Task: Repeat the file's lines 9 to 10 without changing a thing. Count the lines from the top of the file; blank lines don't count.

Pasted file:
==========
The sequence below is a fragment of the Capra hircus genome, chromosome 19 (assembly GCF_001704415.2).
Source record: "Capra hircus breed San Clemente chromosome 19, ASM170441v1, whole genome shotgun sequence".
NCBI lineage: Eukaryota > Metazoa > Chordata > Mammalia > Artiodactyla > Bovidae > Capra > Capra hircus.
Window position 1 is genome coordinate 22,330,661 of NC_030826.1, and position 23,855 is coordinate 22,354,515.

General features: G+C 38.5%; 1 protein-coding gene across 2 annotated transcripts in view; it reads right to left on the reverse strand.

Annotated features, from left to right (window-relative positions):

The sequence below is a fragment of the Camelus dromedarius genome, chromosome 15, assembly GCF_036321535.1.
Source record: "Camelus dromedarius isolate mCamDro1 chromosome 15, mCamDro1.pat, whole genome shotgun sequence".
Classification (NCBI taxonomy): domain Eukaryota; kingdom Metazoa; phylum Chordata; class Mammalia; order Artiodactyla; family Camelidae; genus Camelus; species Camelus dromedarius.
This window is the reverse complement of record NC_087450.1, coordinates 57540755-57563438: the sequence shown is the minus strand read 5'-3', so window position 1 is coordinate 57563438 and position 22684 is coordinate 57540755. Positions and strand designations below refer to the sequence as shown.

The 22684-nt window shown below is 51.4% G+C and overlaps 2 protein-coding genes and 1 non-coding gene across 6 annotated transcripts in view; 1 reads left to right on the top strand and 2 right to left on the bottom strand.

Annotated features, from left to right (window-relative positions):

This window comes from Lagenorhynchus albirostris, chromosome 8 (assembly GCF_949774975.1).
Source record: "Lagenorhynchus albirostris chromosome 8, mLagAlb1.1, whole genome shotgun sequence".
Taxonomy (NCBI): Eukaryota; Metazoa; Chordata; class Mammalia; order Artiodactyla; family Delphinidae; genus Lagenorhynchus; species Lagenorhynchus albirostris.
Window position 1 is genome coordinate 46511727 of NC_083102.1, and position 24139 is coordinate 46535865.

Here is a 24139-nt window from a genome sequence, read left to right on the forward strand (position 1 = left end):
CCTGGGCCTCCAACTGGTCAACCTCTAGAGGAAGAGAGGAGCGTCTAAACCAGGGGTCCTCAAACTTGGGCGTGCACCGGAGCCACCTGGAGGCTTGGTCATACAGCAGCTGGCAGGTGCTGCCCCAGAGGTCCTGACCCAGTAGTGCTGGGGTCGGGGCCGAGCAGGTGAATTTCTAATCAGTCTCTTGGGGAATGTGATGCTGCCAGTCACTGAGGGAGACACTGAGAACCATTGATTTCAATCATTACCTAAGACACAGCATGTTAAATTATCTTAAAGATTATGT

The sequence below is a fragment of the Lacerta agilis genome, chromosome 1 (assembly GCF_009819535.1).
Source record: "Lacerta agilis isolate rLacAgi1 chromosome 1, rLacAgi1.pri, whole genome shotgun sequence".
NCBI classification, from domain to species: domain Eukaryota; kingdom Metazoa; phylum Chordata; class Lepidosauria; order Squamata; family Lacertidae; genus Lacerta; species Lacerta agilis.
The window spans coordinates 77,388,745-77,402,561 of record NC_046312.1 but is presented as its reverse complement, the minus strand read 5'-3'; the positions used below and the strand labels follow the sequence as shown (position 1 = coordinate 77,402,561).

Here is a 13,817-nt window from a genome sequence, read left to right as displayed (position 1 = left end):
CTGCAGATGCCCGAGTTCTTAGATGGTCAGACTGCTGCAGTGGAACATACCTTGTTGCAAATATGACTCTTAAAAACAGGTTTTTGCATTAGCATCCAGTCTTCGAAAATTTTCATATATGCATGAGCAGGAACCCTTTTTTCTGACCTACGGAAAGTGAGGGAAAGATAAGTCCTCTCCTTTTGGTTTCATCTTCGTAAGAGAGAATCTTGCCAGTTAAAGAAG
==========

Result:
Classification (NCBI taxonomy): domain Eukaryota; kingdom Metazoa; phylum Chordata; class Mammalia; order Artiodactyla; family Camelidae; genus Camelus; species Camelus dromedarius.
This window is the reverse complement of record NC_087450.1, coordinates 57540755-57563438: the sequence shown is the minus strand read 5'-3', so window position 1 is coordinate 57563438 and position 22684 is coordinate 57540755. Positions and strand designations below refer to the sequence as shown.